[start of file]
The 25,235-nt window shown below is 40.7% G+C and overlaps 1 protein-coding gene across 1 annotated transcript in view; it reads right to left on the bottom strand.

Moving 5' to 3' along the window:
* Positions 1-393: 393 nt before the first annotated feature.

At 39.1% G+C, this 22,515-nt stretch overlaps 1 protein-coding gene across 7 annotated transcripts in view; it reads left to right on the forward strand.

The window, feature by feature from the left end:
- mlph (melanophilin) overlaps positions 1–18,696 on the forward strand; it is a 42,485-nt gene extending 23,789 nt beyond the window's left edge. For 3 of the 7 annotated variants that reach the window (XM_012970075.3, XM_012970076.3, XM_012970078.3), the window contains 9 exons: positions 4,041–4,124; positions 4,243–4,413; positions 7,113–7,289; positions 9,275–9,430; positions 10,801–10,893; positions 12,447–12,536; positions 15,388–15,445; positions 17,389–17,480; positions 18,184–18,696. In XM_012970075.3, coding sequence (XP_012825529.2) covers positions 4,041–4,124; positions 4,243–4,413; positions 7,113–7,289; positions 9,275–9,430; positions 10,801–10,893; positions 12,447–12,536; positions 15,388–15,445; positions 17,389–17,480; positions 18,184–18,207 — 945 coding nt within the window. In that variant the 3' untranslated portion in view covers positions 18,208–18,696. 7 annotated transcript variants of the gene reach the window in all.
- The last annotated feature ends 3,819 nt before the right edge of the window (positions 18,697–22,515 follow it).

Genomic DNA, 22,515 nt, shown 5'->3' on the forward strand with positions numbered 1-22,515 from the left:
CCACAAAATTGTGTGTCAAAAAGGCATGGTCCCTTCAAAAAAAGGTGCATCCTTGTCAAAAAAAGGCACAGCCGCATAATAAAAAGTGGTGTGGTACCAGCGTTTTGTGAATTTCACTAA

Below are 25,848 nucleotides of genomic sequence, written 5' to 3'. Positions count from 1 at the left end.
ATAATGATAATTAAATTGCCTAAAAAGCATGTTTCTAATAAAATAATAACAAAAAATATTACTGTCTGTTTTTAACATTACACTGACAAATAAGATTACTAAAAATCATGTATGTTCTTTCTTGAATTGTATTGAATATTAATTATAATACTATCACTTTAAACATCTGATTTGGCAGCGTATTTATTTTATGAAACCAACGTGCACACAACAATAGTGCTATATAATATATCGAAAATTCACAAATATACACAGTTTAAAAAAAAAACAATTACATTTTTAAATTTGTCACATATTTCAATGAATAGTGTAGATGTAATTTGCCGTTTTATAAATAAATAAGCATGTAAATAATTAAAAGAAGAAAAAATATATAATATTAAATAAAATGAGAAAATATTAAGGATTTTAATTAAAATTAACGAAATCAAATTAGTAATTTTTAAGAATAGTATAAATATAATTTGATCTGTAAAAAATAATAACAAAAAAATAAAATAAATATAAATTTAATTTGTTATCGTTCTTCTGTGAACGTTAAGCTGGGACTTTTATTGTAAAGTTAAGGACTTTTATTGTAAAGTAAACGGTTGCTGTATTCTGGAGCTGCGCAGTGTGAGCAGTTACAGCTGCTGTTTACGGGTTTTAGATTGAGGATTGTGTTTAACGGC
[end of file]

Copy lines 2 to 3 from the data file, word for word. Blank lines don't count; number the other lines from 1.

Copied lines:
Moving 5' to 3' along the window:
* Positions 1-393: 393 nt before the first annotated feature.